LONDON (Reuters) – Britain’s government bonds, currencies and stocks rallied on Monday as incoming finance secretary Jeremy Hunt reversed parts of Prime Minister Liz Truss’ economic growth plan in a crucial move to restore confidence after a market crisis.
Hunt said the tax changes would bring in £32 billion ($36.16 billion) in additional revenue a year as he sought to end the bond market turmoil caused by the government’s earlier plans.
He also said the government’s huge energy price cap would only last until April, after which the government would look at ways to help the most vulnerable households.
UK assets, which had rallied prior to Hunt’s statement, either gained or held on to gains.
Long-dated UK gilt yields, which move inversely with prices, remained lower following the statement. The 30-year UK bond was down about 40 basis points to 4.382% and the 20-year was last down a similar amount to 4.48%.
After the sharp drop on September 28th, when the Bank of England stepped in to stabilize the UK bond market after the turmoil triggered by the September 23rd mini-budget, they were set for some of their biggest daily declines.
While historically, the one basis point fall in yields would represent a huge rally for gilts, on Monday it only took them back to last week’s levels – a reflection of the tremendous market volatility of late.
The pound rose as much as 1.4% to a session high of $1.1332 following the statement. Most recently, it’s up nearly 1%, broadly where it was right before the announcement.
London’s FTSE-100 (.FTSE) rose 0.5% and the FTSE-250 (.FTMC) domestically focused mid-cap index outperformed its European peers, up 1%.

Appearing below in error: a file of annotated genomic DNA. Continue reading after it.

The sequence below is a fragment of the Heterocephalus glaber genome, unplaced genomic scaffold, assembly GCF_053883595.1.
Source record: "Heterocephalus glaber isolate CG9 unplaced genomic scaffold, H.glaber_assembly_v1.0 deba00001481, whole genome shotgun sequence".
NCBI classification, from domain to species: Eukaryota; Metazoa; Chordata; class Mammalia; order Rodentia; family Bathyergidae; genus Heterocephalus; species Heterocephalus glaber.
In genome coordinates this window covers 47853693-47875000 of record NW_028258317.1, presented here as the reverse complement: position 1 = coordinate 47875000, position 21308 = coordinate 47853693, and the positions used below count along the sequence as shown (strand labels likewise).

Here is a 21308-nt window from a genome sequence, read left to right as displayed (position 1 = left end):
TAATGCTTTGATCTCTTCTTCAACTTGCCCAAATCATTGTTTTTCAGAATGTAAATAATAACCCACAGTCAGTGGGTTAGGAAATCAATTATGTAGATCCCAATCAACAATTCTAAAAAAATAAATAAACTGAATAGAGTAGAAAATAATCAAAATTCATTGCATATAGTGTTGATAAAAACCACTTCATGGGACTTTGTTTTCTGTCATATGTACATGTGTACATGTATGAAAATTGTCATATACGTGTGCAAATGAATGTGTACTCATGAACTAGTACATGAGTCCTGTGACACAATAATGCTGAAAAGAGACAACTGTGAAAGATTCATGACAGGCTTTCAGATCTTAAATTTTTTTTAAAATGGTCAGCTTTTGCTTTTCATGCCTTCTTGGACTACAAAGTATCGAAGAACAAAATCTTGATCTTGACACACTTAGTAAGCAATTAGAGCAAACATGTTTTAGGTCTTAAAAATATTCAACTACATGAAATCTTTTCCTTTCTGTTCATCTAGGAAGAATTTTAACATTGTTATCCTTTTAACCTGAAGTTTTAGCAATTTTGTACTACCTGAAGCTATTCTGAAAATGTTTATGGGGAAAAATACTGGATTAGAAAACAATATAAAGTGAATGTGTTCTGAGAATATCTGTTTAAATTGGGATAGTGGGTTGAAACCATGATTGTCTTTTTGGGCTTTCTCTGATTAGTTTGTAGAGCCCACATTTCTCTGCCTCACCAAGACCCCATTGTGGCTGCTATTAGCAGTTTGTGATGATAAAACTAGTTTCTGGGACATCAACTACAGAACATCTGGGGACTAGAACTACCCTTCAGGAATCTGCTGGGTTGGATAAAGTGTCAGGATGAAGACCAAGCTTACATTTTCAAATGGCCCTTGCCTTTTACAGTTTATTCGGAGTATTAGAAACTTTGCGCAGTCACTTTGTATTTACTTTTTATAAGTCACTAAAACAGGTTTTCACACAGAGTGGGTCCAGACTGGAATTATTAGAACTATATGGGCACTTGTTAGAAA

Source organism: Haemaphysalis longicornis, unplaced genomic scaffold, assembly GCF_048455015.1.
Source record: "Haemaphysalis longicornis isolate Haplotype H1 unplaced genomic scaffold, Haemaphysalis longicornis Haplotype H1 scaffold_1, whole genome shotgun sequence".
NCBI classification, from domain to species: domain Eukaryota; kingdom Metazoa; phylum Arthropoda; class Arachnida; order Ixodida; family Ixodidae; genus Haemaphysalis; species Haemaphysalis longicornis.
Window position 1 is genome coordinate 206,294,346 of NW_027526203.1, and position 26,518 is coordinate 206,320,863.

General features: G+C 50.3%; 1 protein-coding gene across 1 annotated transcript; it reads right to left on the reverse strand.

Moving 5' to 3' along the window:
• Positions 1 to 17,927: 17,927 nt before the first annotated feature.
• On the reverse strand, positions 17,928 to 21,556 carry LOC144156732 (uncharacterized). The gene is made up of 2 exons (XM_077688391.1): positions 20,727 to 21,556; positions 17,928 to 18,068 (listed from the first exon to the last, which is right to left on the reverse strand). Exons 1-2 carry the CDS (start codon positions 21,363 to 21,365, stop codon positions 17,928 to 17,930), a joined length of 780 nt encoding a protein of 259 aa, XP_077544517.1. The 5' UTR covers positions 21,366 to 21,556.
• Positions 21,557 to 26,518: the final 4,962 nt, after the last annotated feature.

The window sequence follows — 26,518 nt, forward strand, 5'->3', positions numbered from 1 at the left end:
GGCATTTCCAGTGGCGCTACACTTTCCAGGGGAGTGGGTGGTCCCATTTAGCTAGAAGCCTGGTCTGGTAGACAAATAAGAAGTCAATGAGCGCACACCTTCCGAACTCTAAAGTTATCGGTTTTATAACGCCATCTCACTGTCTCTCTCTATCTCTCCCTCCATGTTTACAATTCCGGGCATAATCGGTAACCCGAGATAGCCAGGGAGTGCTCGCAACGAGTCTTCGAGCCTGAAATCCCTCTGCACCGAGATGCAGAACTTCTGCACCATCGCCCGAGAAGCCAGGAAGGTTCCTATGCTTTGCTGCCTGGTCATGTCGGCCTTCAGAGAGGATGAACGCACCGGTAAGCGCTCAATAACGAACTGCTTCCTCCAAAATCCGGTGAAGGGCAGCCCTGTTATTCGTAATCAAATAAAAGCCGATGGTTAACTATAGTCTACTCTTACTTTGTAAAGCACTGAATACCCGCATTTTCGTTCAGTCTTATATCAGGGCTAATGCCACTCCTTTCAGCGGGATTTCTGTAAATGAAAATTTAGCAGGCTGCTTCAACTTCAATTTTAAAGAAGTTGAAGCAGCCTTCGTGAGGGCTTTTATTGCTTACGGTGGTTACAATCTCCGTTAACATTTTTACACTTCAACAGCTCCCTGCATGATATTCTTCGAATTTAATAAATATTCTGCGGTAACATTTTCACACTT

“Hunt walked the narrow gap between the political imperative and the economic imperative, and he did so well in that phase. We obviously already had a decent (market) reaction at open and the fact that we’ve continued to see gold (yields) fall makes sense,” said James Athey, Investment Director ABRDN.
“But we don’t think this really gets UK plc fully out of the woods. You’re still talking about an almost inevitable recession accompanied by high inflation. This looks like stagflation, which is a very uncomfortable place. The Bank of England is very busy.”
While the pound has roughly returned to pre-September 23 mini-budget levels, it remains highly volatile as movements in sterling and UK yields drive movements in other currencies and in government bond markets around the world.
Speculators increased their exposure to the pound by a fifth last week – the highest in two months, according to data from the Commodity Futures Trading Commission.
Investors, including hedge funds, increased their bullish bets on sterling for the first time since late September.
Reporting by Andy Bruce and Alun John, additional reporting by Harry Robertson; Edited by William Schomberg, Ed Osmond and Alex Richardson
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